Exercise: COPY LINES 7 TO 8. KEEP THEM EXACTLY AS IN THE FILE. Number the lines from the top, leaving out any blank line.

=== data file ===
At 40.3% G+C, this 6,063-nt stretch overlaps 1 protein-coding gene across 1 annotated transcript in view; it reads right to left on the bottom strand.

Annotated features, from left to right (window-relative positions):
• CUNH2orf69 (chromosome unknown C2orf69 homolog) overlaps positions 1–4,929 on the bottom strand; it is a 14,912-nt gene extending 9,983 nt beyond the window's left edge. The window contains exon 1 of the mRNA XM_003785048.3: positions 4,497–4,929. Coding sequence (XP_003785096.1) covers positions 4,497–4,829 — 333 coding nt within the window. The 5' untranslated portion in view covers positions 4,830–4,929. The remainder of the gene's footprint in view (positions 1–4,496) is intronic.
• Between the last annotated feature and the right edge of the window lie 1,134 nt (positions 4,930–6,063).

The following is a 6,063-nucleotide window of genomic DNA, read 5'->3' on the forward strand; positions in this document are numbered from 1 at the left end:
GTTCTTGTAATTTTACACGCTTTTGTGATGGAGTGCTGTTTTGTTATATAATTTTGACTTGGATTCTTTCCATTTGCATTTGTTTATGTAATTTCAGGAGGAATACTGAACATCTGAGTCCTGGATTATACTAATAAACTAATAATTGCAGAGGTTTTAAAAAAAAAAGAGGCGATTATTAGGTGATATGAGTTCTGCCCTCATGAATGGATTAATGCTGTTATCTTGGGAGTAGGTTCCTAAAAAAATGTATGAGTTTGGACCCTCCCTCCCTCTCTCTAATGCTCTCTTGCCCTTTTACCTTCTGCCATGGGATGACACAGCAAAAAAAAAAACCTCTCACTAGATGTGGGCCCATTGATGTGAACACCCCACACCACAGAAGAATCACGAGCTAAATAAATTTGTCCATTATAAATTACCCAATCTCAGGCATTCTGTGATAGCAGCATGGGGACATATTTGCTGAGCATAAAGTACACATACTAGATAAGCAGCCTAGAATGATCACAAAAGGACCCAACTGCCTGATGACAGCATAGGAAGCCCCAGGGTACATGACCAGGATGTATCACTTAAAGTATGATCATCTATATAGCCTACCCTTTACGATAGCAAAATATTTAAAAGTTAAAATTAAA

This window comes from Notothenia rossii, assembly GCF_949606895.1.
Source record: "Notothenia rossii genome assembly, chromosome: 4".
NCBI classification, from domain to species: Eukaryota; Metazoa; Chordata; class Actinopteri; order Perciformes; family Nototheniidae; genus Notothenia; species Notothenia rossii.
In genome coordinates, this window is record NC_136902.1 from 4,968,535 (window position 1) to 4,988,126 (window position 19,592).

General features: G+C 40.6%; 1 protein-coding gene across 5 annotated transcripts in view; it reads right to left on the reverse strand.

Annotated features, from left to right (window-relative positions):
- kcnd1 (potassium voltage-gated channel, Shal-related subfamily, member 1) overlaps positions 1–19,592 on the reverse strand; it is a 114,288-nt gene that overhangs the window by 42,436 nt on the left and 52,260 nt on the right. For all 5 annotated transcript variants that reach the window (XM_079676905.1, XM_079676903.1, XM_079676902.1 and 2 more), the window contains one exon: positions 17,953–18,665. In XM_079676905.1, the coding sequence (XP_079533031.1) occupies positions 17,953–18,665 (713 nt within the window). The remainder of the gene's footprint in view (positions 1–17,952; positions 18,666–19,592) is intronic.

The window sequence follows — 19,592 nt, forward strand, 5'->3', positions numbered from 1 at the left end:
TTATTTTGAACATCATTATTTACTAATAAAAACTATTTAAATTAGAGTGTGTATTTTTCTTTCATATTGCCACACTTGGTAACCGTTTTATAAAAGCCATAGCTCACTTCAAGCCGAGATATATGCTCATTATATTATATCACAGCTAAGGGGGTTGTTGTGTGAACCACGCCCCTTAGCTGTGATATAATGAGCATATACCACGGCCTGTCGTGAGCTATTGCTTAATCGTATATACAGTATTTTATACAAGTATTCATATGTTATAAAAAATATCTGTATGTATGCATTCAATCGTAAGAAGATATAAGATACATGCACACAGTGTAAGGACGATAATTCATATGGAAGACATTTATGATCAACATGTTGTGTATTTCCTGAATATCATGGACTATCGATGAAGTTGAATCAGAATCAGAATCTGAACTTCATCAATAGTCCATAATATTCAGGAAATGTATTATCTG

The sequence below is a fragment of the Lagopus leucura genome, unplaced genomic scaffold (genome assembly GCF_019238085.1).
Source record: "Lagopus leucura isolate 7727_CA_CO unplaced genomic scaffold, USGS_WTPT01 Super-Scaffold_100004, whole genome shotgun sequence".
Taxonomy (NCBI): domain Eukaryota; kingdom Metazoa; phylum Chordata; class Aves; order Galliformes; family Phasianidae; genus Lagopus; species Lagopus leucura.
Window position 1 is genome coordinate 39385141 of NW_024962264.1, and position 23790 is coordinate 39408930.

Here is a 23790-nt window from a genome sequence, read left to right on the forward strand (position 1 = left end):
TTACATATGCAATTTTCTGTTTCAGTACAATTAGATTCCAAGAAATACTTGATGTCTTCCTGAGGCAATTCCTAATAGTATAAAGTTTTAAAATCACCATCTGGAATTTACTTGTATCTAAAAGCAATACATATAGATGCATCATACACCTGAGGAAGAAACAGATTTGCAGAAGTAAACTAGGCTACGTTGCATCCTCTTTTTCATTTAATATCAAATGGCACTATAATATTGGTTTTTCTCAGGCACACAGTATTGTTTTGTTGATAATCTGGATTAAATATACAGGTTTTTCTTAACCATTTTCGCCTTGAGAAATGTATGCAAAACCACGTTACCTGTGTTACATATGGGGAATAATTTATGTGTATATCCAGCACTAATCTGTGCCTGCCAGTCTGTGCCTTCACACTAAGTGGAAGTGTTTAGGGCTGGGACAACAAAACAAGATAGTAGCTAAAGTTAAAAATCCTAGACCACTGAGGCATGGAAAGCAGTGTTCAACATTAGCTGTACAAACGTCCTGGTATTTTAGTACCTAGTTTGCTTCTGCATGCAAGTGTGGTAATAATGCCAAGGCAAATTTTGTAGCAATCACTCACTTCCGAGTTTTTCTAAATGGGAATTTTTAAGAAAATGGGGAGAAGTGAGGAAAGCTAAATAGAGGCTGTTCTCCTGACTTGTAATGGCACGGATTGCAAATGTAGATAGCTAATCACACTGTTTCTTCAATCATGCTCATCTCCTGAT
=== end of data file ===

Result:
This window comes from Notothenia rossii, assembly GCF_949606895.1.
Source record: "Notothenia rossii genome assembly, chromosome: 4".